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Wii U console

Wii U controller

New Super Mario Bros. Mii

Wii U controller used in 5-player gaming
The Wii U features an innovative controller with a built-in 6.2" screen

Nintendo's Wii was a smash hit when it launched in 2006 and was sold out for months as buyers scrambled to get their hands on one. The Wii's sales streak continued for years until the downturn in the economy and competing motion-controlled accessories started making their way to more powerful consoles (Kinect on Xbox 360 and Move for the PlayStation 3).

I. The Wii U controller

Keeping this in mind, Nintendo is looking stay relevant in the home gaming console market and today announced its Wii successor: the Wii U. While the name isn't very imaginative at all, the Wii takes an intriguing new direction in controller design with a large, integrated 6.2" color LCD. The screen is flanked by two analog pads, a "cross" control pad, A/B/X/Y buttons, L/R buttons, and ZL/ZR buttons.

In addition, the controller features an accelerometer, gyroscope, rumble support, microphone, speakers, stylus, sensor strip, and a front-facing camera. Nintendo also says that in single-player mode, what is displayed on the controller's screen can change based on its orientation with the TV screen. Likewise, the controller can also display information that isn't readily available on the TV screen. 

For single-player games, it sounds like unnecessary complexity for gamers who will now have to divide their attention between a 6.2" display and a 42"+ HDTV, but we'll give Nintendo the benefit of the doubt with this one. After all, not many expected gamers to be receptive to Wii Remote + Nunchuk.

However, with multiplayer games, things get a bit more interesting. Nintendo showed a demo of a multiplayer game with four players using traditional Wii Remotes (4-player, split-screen). A fifth player was able to join in on the action with the new Wii U controller using the 6.2" display to keep up with the other players. Check out this video demonstration to see how the screen can be used in multiplayer.

While the new Wii U controller is the attention grabber today, the old Wii Remote/Remote Plus, Nunchuk, Classic Controller, and Balance Board are all supported by the new console.

II. The Wii U console

As for the console itself, it looks like a Wii that has bulked up a bit and gained a few more curves. The Wii U measures 10.5" in length, 6.8" in width, and 1.8" in height.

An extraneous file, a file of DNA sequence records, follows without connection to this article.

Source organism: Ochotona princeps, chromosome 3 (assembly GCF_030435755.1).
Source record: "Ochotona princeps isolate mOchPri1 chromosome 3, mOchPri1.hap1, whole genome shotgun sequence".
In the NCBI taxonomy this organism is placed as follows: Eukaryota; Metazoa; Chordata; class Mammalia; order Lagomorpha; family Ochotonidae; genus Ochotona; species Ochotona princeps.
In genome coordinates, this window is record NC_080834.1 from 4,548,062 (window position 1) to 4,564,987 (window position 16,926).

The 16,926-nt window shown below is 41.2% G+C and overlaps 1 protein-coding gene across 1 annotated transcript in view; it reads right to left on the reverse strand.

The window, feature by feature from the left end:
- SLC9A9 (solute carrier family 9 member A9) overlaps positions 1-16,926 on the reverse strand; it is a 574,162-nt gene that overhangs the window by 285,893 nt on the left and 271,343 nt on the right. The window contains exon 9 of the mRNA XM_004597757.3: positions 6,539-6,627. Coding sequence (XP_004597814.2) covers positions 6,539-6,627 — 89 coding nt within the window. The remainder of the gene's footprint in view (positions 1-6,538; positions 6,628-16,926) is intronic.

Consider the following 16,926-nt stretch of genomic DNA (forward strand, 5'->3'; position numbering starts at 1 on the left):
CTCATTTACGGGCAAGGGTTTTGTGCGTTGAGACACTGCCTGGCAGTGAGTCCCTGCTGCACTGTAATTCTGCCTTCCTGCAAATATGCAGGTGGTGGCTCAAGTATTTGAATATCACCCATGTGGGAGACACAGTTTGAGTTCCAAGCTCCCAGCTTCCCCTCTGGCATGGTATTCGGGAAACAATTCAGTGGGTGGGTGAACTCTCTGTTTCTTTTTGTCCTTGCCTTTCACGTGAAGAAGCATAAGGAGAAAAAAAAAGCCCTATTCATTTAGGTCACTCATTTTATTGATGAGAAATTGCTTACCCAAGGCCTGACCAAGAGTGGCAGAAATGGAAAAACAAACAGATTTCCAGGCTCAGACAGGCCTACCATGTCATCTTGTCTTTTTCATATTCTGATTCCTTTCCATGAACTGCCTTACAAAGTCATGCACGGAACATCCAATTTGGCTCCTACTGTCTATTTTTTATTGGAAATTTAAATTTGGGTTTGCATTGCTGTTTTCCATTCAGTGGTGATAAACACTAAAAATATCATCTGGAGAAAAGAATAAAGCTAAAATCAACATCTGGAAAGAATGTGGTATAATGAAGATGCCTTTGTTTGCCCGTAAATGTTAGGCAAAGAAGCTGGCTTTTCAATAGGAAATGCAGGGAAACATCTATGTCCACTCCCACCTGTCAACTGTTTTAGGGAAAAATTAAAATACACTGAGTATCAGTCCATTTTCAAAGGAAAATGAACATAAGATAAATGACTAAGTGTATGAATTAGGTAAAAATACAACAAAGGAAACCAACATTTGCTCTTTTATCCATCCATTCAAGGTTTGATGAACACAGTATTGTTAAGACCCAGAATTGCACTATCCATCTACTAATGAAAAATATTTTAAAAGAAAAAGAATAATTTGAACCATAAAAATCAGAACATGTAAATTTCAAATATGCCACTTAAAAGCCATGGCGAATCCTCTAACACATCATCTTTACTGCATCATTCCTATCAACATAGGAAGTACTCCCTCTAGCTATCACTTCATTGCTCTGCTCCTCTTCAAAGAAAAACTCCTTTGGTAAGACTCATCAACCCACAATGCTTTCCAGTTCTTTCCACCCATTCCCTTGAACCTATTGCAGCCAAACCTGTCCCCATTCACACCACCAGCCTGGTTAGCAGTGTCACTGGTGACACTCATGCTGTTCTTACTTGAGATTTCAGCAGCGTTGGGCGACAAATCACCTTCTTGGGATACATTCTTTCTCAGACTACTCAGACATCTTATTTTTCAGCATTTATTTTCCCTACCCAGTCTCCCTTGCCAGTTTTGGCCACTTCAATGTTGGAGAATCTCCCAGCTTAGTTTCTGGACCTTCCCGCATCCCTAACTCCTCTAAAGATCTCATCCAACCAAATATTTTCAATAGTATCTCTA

An IBM Power-based multi-core processor will power the console. We don't know how powerful this processor is, but the graphics don't really seem to impress at the moment and don't look much different from the current Wii (see game screenshots on the right).

Like the original Wii, it will debut in white (although there are sure to be other colors introduced down the road). The Wii U will output 1080p over HDMI (component, S-video, and composite connections will be available to those still stuck in the dark ages). 

When it comes to storage, the Wii U has an unspecified amount of onboard flash memory, a built-in Secure Digital slot (like the original Wii), and four USB 2.0 ports. USB thumb drives and external USB hard drives will be supported. It's unknown if the Wii U's optical drive will support DVD playback, but Nintendo would be pretty boneheaded to disable that feature like they did with North American Wii consoles.

Also, for those of you that have a stash of Wii games collecting dust on the shelf, they will also be playable on the Wii U.

“Wii U redefines the structure of home entertainment by fundamentally changing how the TV, the game console and the Internet function and interact together,” said Nintendo President Satoru Iwata. “The experience enabled by Wii U and the new controller takes players deeper into their games, while reaching out wider than ever before to be inviting to all kinds of gamers.” 

Since the Wii U won't be released until 2012, the company isn't quite ready to reveal pricing at this time.



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RE: Looks like Wii enhance
By jeff834 on 6/7/2011 4:53:38 PM , Rating: 2
Hmmm still using my launch 360, which I have played between 10 and 40 hours a week since I got it on day 1. Never had a problem with the other 360 I have which I use mainly for streaming video. None of my friends have ever had a problem with any of their consoles either, although I do know 1 person who had a RRoD a few years ago and had their console replaced by MS for free. It's silly to say the Wii is better than a 360 because it doesn't have as many technical issues. Each one has their niche. 360s are more for people that enjoy shooters and RPGs and like a good online MP experience, Wiis are more for families, children, and parties.


RE: Looks like Wii enhance
By phantom505 on 6/7/2011 5:01:05 PM , Rating: 2
Someone has to win the lottery. Far too many people I know have a couple to put drinks on and one to play.


By StevoLincolnite on 6/8/2011 12:07:53 AM , Rating: 2
quote:
Hmmm still using my launch 360, which I have played between 10 and 40 hours a week since I got it on day 1.


Lucky! I have the 3rd revision Falcon which has failed me 3 times.

But to be honest? It was only really an inconvenience when it failed, the RMA support that Microsoft has is pretty good with the xbox.
Heck they even sent out the box and everything I needed like foam and tape to package it in and send it off.
A couple of weeks later another machine is on my door step.

I'll probably get a Slim console when my current Falcon fails, they are much more reliable and use less power to boot. :)


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